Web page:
What We Are Watching:
DEMS REACT TO IG REPORT ON TRUMP EPA: Senate Majority Whip Dick Durbin (D-IL) and other Congressional Democrats voiced their disgust of the Trump Administrations’ enforcement of EPA regulations. “When my colleagues and I requested that the OIG [Office of Inspector General] investigate malpractice at the Trump EPA, we expected to discover negligence, but to learn that political appointees delayed delivering important health information to residents and refused to monitor these facilities without an invitation is appalling and dangerous,” said Senate Majority Whip Dick Durbin (D-Il).
BIPARTISAN PLASTICS LEGISLATION INTRODUCED: Reps. Haley Stevens (D-MI) and Anthony Gonzalez (R-OH) introduced the “Plastic Waste Reduction and Recycling Research Act.” The bipartisan bill focuses on efforts around minimizing and reusing plastics. The bill includes funding for research and development of advanced recycling techniques known as “chemical recycling.”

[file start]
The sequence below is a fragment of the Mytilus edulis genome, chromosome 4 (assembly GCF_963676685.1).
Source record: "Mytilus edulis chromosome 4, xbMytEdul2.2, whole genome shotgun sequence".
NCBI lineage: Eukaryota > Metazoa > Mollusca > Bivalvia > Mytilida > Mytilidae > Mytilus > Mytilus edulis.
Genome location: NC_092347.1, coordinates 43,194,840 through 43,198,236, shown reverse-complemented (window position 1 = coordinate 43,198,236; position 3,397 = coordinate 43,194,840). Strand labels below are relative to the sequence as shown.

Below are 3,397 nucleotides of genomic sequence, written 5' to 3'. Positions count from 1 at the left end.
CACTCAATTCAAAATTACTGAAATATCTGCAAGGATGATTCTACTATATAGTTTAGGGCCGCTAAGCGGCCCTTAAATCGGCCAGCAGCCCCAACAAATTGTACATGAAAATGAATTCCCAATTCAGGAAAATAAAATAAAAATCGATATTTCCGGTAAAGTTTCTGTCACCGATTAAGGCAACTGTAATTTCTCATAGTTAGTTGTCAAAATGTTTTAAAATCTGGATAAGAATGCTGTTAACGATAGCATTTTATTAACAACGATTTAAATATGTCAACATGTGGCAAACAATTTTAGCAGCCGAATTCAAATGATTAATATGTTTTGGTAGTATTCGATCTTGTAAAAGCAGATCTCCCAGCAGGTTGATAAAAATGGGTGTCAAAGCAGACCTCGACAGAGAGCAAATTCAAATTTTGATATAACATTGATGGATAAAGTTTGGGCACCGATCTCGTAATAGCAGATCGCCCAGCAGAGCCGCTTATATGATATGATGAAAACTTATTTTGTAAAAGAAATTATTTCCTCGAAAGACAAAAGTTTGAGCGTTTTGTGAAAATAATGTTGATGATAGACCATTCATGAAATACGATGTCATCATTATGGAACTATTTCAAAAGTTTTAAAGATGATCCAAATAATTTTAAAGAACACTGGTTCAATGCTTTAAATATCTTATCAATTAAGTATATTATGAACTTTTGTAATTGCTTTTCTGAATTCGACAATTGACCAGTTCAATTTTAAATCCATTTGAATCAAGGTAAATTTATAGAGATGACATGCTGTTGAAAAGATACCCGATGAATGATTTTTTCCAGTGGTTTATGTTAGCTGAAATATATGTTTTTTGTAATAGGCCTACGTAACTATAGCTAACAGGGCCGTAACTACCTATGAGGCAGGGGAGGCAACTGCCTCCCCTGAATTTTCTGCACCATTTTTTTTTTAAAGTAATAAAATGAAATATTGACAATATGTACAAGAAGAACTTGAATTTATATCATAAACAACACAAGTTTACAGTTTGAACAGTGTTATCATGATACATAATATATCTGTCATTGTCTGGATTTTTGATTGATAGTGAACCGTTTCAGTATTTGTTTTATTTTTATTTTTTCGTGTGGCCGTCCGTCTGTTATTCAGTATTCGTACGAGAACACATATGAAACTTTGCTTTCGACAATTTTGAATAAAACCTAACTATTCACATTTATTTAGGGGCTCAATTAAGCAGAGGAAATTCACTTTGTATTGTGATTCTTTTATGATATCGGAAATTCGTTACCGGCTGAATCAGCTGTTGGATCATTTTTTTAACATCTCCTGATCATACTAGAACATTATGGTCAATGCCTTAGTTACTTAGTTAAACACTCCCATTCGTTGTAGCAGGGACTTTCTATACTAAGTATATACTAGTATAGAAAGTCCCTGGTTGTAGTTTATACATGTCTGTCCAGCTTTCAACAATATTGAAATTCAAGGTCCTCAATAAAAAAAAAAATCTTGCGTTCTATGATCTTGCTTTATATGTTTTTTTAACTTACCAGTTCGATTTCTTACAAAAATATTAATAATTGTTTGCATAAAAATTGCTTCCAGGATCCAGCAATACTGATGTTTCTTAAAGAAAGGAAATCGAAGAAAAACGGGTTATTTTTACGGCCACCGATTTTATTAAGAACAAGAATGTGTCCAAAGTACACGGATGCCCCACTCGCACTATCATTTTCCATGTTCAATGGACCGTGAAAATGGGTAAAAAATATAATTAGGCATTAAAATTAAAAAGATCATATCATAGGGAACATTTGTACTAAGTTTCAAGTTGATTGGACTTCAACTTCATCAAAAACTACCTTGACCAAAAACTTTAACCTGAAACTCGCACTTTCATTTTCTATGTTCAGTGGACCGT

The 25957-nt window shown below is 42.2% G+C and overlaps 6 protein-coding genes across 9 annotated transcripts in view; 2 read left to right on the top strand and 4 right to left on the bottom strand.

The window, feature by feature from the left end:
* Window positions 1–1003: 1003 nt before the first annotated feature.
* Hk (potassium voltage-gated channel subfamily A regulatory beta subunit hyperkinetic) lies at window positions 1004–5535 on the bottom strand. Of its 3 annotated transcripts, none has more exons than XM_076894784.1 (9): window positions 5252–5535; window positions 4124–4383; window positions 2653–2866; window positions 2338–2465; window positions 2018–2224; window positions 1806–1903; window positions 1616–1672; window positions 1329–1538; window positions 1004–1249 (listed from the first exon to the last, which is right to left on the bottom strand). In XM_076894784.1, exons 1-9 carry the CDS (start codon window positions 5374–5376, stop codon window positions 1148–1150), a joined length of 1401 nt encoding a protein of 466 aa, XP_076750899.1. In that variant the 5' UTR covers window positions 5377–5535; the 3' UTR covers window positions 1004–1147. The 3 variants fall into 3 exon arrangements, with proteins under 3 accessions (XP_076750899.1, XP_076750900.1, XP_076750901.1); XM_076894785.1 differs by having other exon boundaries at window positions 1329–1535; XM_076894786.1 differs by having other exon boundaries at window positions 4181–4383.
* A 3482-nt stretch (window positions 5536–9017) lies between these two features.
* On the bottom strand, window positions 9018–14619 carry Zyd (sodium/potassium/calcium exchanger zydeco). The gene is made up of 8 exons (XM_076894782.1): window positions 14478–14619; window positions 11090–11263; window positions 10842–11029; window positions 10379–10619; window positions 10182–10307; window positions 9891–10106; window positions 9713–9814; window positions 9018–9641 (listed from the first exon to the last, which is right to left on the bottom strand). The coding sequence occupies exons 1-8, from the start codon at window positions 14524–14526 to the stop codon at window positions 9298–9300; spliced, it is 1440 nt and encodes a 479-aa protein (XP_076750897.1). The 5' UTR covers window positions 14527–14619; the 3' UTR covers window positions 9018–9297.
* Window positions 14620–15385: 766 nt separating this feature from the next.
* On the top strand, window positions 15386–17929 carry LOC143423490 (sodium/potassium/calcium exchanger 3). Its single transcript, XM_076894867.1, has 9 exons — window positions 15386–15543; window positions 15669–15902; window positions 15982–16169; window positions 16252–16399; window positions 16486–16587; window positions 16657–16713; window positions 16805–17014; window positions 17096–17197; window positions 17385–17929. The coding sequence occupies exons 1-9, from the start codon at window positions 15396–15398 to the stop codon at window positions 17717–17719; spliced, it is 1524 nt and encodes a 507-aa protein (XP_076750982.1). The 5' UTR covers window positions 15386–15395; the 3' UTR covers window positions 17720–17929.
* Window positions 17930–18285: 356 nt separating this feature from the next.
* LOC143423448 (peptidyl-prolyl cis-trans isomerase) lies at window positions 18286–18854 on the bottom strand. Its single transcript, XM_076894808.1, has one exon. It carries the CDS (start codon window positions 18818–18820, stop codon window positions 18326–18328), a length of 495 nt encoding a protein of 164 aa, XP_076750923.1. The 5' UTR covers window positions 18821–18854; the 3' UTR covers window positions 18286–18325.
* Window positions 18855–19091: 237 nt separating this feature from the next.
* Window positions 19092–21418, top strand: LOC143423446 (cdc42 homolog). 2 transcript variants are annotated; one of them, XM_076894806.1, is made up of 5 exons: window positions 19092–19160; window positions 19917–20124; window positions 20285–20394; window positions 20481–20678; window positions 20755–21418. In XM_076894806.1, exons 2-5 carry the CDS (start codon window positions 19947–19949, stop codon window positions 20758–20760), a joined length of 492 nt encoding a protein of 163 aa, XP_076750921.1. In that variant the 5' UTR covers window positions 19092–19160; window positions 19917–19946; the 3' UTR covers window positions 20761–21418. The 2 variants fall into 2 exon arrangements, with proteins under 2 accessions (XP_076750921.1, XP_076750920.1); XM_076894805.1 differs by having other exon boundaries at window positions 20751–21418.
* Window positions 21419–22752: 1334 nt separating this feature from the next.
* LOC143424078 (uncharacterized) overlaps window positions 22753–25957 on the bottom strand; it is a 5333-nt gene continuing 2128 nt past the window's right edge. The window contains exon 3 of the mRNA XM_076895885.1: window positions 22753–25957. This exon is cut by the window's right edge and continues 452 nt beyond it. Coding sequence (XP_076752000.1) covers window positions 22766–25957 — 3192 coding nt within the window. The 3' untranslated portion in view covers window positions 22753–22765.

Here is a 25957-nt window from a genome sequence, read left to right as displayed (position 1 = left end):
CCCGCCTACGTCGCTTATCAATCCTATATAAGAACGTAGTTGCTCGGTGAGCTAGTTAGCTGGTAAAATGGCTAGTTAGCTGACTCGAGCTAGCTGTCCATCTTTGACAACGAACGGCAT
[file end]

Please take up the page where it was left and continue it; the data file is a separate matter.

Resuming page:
REGAN WILL WORK WITH NGOS AND INDUSTRY ON WOTUS RULE: EPA Administrator Michael Regan committed to negotiating with environmental activist organizations and agriculture groups when crafting a new rule for implementing the Clean Water Act. Administrator Regan was appearing before the House Appropriations Committee to testify on behalf of President Biden’s budget request for the EPA for Fiscal Year 2022. Regan indicated he had no intention of reviving the Obama-era rule, would consult stakeholders ranging from activists to industry groups, and would publish a more balanced clean water rule in the future.
The House Appropriations Subcommittee on Defense will hold a hearing on the FY 2022 Navy and Marine Corps budget, with Acting Secretary of the Navy Thomas Harker expected to testify.
TECH, MEDIA & TELECOM SECTOR
What We Are Watching:
WITNESS INTIMIDATION?: Senate Judiciary Antitrust Chair Amy Klobuchar (D-Minn.) said her panel will look into allegations that Google sought to intimidate the dating app company Match for testifying against the company this week.